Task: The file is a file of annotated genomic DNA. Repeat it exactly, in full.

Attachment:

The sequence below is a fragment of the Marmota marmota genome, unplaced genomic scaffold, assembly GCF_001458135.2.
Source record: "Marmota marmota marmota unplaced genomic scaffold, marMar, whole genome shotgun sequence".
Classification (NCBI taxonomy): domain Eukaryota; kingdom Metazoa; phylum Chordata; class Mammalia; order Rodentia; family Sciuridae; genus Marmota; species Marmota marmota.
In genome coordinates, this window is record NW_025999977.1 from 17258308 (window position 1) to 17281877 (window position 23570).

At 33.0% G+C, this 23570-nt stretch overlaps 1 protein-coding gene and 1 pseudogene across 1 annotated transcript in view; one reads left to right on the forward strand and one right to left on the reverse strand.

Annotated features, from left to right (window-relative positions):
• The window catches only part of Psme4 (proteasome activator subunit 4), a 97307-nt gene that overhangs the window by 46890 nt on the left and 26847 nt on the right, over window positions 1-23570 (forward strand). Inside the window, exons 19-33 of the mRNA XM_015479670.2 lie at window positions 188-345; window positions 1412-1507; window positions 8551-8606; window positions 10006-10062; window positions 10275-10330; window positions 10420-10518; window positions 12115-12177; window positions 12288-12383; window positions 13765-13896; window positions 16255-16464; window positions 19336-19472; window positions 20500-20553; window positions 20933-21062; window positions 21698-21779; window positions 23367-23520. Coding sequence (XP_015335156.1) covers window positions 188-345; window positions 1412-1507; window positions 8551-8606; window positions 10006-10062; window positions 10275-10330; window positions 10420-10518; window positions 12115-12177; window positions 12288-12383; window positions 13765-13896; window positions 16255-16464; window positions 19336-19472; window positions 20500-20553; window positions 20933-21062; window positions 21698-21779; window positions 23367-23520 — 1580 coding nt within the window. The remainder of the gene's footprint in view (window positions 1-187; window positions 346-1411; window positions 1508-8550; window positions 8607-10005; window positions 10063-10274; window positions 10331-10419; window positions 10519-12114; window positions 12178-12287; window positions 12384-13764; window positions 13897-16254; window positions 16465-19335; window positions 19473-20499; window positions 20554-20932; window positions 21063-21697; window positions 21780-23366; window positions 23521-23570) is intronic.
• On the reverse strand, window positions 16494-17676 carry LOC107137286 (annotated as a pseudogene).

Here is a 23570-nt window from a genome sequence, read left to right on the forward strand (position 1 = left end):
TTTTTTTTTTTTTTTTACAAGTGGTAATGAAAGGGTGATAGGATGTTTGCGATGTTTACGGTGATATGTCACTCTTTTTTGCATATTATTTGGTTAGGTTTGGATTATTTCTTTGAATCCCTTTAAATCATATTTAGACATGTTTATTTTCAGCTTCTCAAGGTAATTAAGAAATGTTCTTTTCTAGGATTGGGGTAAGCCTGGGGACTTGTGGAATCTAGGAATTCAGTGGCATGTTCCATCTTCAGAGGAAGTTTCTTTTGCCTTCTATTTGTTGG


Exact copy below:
The sequence below is a fragment of the Marmota marmota genome, unplaced genomic scaffold, assembly GCF_001458135.2.
Source record: "Marmota marmota marmota unplaced genomic scaffold, marMar, whole genome shotgun sequence".
Classification (NCBI taxonomy): domain Eukaryota; kingdom Metazoa; phylum Chordata; class Mammalia; order Rodentia; family Sciuridae; genus Marmota; species Marmota marmota.
In genome coordinates, this window is record NW_025999977.1 from 17258308 (window position 1) to 17281877 (window position 23570).

At 33.0% G+C, this 23570-nt stretch overlaps 1 protein-coding gene and 1 pseudogene across 1 annotated transcript in view; one reads left to right on the forward strand and one right to left on the reverse strand.

Annotated features, from left to right (window-relative positions):
• The window catches only part of Psme4 (proteasome activator subunit 4), a 97307-nt gene that overhangs the window by 46890 nt on the left and 26847 nt on the right, over window positions 1-23570 (forward strand). Inside the window, exons 19-33 of the mRNA XM_015479670.2 lie at window positions 188-345; window positions 1412-1507; window positions 8551-8606; window positions 10006-10062; window positions 10275-10330; window positions 10420-10518; window positions 12115-12177; window positions 12288-12383; window positions 13765-13896; window positions 16255-16464; window positions 19336-19472; window positions 20500-20553; window positions 20933-21062; window positions 21698-21779; window positions 23367-23520. Coding sequence (XP_015335156.1) covers window positions 188-345; window positions 1412-1507; window positions 8551-8606; window positions 10006-10062; window positions 10275-10330; window positions 10420-10518; window positions 12115-12177; window positions 12288-12383; window positions 13765-13896; window positions 16255-16464; window positions 19336-19472; window positions 20500-20553; window positions 20933-21062; window positions 21698-21779; window positions 23367-23520 — 1580 coding nt within the window. The remainder of the gene's footprint in view (window positions 1-187; window positions 346-1411; window positions 1508-8550; window positions 8607-10005; window positions 10063-10274; window positions 10331-10419; window positions 10519-12114; window positions 12178-12287; window positions 12384-13764; window positions 13897-16254; window positions 16465-19335; window positions 19473-20499; window positions 20554-20932; window positions 21063-21697; window positions 21780-23366; window positions 23521-23570) is intronic.
• On the reverse strand, window positions 16494-17676 carry LOC107137286 (annotated as a pseudogene).

Here is a 23570-nt window from a genome sequence, read left to right on the forward strand (position 1 = left end):
TTTTTTTTTTTTTTTTACAAGTGGTAATGAAAGGGTGATAGGATGTTTGCGATGTTTACGGTGATATGTCACTCTTTTTTGCATATTATTTGGTTAGGTTTGGATTATTTCTTTGAATCCCTTTAAATCATATTTAGACATGTTTATTTTCAGCTTCTCAAGGTAATTAAGAAATGTTCTTTTCTAGGATTGGGGTAAGCCTGGGGACTTGTGGAATCTAGGAATTCAGTGGCATGTTCCATCTTCAGAGGAAGTTTCTTTTGCCTTCTATTTGTTGG